Get Out.

No, really—get out!

Can your Experience Design say “This place is not for you” to certain visitors, based on:

  • Age
  • Habits/preferences
  • Gender


Sometimes telling someone they’re not your Ideal Customer can be an important way of defining your firm.

Warning! Warning! I am NOT talking about discriminating against people who attempt to shop with your company! We’re discussing focused Experience Design here. Focused on who is, and yes, is not, your Ideal Customer.

How to do it:

  • Color
  • Sound
  • Scent
  • Design elements (accessories, artwork, traffic flow…)
  • Price

Even little verbal cues, such as staff who overuse the word “like” when they aren’t describing something or someone they have affection for, can exclude.

If that’s what you want, you can drive people over 35 crazy in a hurry using “like” several times in each sentence. It’s the meaningless, less-offensive version of using the eff word six times per sentence. (Do you think they allow staff at the jewelry counter at Saks to say, “it’s, like, so beautiful on you”?)

How NOT to do it:

  • Attitude
  • Service
  • Rude or foul language

Though I may not be your target market, there will be times when I will put up with the frou-frou, or the house music, or the overwhelming scent of patchouli, to broaden my own Experience or to shop for someone else. Though you may think my buzz-topped 20-something cousin has wandered in accidentally, he’s got his buyout check from the Internet marketing company he helped found in his pocket and bizarrely he’s decided it’s a good time to propose to his girlfriend. He wants a major rock to show her that he means business.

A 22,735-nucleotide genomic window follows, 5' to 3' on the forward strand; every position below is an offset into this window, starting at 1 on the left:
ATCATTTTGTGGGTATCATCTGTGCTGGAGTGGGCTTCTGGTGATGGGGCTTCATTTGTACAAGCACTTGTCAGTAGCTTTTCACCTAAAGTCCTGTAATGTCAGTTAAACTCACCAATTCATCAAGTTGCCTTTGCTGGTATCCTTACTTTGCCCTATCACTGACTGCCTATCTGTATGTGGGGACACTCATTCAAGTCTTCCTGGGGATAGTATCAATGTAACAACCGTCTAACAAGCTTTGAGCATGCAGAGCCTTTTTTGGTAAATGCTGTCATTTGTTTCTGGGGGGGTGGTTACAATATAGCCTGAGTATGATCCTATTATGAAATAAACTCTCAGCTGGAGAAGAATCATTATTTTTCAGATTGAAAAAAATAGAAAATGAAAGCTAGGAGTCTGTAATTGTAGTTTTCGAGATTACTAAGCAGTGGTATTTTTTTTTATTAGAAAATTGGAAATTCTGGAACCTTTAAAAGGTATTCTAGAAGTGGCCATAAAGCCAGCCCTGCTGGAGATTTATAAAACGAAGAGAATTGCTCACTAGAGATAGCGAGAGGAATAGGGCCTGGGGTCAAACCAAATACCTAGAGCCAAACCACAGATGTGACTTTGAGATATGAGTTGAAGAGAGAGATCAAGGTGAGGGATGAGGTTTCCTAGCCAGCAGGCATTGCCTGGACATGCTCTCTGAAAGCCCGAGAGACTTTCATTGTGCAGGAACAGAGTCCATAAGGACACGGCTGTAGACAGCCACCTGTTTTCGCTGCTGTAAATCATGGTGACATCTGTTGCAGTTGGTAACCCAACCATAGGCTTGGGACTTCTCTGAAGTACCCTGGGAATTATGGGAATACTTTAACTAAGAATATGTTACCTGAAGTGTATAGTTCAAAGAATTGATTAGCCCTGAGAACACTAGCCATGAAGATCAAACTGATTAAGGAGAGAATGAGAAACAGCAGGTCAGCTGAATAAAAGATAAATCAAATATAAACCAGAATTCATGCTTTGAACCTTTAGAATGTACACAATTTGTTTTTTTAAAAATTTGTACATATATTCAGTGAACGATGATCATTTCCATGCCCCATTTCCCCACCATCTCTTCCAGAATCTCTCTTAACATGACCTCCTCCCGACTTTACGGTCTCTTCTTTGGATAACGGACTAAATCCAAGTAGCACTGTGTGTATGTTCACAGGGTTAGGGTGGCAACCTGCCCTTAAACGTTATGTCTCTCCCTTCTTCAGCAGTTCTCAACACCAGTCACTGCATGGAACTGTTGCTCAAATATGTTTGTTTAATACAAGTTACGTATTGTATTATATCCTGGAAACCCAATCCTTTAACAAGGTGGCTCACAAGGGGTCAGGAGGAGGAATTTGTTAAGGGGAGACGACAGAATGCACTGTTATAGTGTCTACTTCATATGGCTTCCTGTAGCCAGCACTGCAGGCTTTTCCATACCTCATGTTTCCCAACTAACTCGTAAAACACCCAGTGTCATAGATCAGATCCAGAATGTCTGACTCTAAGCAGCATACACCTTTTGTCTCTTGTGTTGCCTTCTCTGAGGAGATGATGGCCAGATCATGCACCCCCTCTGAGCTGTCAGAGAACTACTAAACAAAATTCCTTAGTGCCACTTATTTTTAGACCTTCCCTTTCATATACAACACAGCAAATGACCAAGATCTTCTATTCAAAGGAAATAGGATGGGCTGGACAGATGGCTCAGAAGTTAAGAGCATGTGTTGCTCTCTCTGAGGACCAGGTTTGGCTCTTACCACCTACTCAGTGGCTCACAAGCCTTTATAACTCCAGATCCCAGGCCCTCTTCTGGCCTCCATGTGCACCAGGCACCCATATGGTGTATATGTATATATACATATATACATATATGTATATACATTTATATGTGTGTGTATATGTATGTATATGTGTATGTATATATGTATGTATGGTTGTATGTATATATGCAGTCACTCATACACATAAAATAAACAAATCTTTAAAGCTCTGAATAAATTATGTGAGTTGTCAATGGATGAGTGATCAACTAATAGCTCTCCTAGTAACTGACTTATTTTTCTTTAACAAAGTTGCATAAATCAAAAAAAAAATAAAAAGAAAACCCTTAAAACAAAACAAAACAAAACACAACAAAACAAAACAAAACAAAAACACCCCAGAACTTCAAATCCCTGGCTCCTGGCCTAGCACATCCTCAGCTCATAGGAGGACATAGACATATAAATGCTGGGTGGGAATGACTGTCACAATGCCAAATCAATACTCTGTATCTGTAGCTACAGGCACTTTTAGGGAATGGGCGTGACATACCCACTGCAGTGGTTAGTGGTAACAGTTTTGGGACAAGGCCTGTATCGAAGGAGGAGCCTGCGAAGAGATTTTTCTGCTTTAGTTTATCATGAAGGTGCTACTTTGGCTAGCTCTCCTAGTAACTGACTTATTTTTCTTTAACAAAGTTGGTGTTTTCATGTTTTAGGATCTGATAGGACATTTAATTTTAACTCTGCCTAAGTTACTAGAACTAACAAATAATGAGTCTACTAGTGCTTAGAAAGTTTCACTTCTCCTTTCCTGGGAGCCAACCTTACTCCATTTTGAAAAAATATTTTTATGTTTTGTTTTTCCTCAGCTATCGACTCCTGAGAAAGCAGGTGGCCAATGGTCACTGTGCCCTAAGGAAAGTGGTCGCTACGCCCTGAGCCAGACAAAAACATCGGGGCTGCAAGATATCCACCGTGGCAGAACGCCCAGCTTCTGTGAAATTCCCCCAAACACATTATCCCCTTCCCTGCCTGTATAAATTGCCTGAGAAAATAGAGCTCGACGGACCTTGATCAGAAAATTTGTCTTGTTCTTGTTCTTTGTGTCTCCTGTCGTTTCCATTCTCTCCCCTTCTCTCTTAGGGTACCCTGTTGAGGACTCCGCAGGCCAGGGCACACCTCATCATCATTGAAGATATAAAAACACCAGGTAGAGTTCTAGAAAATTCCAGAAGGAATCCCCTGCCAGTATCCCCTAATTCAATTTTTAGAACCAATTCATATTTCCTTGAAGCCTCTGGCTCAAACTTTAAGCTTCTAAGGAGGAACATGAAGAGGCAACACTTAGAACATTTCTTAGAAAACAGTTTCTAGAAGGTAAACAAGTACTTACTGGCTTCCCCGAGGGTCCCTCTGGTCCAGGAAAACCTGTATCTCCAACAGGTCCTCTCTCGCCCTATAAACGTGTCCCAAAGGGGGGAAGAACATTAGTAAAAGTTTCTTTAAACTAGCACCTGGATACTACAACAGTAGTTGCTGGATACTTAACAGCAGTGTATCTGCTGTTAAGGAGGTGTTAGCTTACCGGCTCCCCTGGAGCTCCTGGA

Never try to dissuade buyers with your sneers. These days, they may just have a blog. And a lot of friends.

Let me know in subtle ways, in case I’ve wandered in unawares, but don’t make me feel unwelcome if I decide to stay. Very often your most unlikely customer is there with an agenda and may be the best customer of the day.

WHO might want to do it:

Nightclubs do it. Tattoo parlors do it. Mercedes dealers do it.

Go ahead, say “No place I’d go does it.”

Fabric stores and auto parts stores do it. Lots of places you’d go do it.

Oh, yes, really, a lot of places are trying to tell somebody, “This place is not for you.”

Who else might want to do it?

Is it right for you?


Grow and be well,

Kelly Erickson